The Wall Street Journal to measure the industry's reach.
The 50 most popular websites installed a total of 3,180 tracking files on a test computer used by
The 50 most popular websites installed a total of 3,180 tracking files on a test computer used by The Wall Street Journal to measure the industry's reach. iStockphoto.com
The Wall Street Journal.
Julia Angwin writes the technology column 'The Decoder' for
Julia Angwin writes the technology column 'The Decoder' for The Wall Street Journal.
One of the fastest-growing online businesses is the business of spying on Internet users by using sophisticated software to track movements through the Web, so that the information can be sold to advertisers.
Julia Angwin recently led a team of reporters from The Wall Street Journal in analyzing the tracking software. They discovered that nearly all of the most commonly visited websites gather information in real time about the behavior of online users. The Journal series identified more than 100 tracking companies, data brokers and advertising networks collecting data — which are then sold on a stock market-like exchange to online advertisers.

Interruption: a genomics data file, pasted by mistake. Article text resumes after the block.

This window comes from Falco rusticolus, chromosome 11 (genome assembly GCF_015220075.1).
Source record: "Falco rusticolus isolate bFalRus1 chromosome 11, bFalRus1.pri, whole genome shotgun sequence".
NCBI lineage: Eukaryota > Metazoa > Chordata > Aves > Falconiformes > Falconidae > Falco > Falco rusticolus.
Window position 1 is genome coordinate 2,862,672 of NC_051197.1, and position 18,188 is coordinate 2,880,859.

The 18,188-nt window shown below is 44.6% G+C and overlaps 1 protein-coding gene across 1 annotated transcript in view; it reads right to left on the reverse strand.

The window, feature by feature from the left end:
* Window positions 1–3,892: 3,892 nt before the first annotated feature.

In a recent conversation with Fresh Air contributor Dave Davies, Angwin explains how consumer surveillance works, how users can disable the tracking software — and how advertisers are continually evolving to keep up with the data they receive. She notes that many Internet users are unaware that their information is being tracked and then traded.
"Most people that we have heard from since writing these stories did not know what was going on," Angwin explains. "So when you go to a website, you're not thinking about the fact that they might have relationships with all different types of monitoring firms, and those firms are installing things that are invisible to you on your computer."